Obama: NSA Has Saved Lives 06/19 07:17
Trying to tamp down concerns about government over-reach, President Barack
Obama on Wednesday defended U.S. Internet and phone surveillance programs as
narrowly targeted efforts that have saved lives and thwarted at least 50 terror
BERLIN (AP) -- Trying to tamp down concerns about government over-reach,
President Barack Obama on Wednesday defended U.S. Internet and phone
surveillance programs as narrowly targeted efforts that have saved lives and
thwarted at least 50 terror threats.
"This is not a situation in which we are rifling through ordinary emails" of
huge numbers of citizens in the United States or elsewhere, the president
declared during a news conference with German Chancellor Angela Merkel. He
called it as a "circumscribed, narrow" surveillance program.
"Lives have been saved," Obama said, adding that the program has been
closely supervised by the courts to ensure that any encroachment of privacy is
Merkel, for her part, said it was important to continue debate about how to
strike "an equitable balance" between providing security and protecting
"There has to be proportionality," she said. She added that their discussion
on the matter Wednesday was "an important first step" over striking a balance.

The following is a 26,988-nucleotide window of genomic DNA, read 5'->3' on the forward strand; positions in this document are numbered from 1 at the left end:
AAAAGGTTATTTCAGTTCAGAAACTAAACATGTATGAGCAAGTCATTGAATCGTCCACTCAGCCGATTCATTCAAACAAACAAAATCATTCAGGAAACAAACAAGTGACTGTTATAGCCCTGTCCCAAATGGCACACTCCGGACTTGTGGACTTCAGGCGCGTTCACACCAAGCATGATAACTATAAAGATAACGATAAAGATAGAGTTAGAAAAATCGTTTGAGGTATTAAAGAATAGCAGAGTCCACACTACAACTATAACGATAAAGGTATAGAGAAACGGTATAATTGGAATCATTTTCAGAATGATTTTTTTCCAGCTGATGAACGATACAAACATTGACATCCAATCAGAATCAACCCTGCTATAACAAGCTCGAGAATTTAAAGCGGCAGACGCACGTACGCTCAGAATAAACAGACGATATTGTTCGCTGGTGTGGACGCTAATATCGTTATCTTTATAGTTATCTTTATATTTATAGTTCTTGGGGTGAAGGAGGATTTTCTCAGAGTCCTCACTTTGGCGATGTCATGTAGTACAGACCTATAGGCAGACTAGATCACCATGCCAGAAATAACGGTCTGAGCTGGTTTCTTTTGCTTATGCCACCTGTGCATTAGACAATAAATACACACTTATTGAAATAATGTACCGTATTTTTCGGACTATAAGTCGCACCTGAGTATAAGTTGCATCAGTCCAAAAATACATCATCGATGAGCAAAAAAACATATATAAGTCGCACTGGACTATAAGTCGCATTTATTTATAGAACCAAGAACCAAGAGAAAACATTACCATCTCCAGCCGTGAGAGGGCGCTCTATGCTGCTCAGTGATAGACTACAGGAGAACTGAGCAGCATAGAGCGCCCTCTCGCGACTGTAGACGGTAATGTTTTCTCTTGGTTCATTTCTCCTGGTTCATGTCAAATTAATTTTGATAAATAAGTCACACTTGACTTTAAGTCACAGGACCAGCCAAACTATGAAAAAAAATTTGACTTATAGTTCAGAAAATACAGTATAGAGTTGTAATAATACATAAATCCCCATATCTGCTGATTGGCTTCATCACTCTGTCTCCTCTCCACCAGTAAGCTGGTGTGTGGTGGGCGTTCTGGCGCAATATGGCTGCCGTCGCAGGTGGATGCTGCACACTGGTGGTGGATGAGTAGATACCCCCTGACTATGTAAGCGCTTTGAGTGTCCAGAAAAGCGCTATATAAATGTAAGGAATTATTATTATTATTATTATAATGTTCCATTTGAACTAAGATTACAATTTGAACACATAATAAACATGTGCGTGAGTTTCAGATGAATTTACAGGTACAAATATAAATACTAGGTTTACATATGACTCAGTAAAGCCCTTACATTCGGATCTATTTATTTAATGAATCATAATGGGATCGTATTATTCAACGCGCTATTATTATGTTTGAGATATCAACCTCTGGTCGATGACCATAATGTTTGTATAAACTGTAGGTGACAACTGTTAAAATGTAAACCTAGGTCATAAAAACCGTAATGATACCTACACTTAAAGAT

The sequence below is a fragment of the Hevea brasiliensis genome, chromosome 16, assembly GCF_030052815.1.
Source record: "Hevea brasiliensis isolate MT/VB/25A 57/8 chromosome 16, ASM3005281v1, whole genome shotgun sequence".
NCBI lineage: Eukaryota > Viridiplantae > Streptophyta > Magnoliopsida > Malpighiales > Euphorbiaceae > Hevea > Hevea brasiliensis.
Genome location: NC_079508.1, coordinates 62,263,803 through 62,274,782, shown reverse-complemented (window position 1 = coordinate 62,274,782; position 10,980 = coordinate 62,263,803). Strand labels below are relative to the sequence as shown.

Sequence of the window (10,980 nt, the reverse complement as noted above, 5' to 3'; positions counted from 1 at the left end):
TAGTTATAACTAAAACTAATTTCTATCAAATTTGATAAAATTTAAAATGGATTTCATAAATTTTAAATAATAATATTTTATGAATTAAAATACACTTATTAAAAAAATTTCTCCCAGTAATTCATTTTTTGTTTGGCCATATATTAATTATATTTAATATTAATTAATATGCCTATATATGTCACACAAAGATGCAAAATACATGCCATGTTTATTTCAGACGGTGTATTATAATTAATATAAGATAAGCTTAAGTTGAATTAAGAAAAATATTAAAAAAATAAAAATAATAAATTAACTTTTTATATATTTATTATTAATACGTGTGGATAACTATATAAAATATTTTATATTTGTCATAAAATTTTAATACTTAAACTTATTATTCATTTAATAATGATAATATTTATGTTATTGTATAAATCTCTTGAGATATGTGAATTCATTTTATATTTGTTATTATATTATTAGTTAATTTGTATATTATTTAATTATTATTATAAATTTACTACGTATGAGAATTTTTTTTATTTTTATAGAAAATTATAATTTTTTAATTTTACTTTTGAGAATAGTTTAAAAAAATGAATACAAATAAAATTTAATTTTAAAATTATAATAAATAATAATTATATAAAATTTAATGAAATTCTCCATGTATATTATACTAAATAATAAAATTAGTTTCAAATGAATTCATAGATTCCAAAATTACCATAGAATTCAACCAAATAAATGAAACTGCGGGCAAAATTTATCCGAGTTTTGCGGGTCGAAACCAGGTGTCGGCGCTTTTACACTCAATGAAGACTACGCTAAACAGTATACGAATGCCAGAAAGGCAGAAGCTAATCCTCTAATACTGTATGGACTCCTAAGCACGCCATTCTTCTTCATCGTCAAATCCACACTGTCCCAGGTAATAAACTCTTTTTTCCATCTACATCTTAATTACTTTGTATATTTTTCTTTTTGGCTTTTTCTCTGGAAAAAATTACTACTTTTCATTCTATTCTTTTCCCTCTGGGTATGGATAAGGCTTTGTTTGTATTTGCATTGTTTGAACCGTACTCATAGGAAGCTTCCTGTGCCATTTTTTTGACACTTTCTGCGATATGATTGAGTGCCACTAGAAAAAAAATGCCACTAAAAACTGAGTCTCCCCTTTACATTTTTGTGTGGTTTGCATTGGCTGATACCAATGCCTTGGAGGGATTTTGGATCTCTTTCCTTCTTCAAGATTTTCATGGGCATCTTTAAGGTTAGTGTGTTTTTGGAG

The two leaders spoke to the media after meeting privately on a range of
issues confronting U.S. and European leaders, including the fragile effort to
bring peace in Afghanistan, where peace talks with the Taliban are in the
offing to find ways to end the nearly 12-year war. Earlier Wednesday, Afghan
President Hamid Karzai suspended talks with the United States on a new security
deal to protest the way his government was being left out of the initial peace
negotiations with the Taliban.
Obama said the U.S. had anticipated "there were going to be some areas of
friction, to put it mildly, in getting this thing off the ground. That's not
surprising. They've been fighting there for a long time" and mistrust is
But he said it was important to pursue a parallel track toward
reconciliation even as the fighting continues, and it would up to the Afghan
people whether that effort ultimately bears fruit.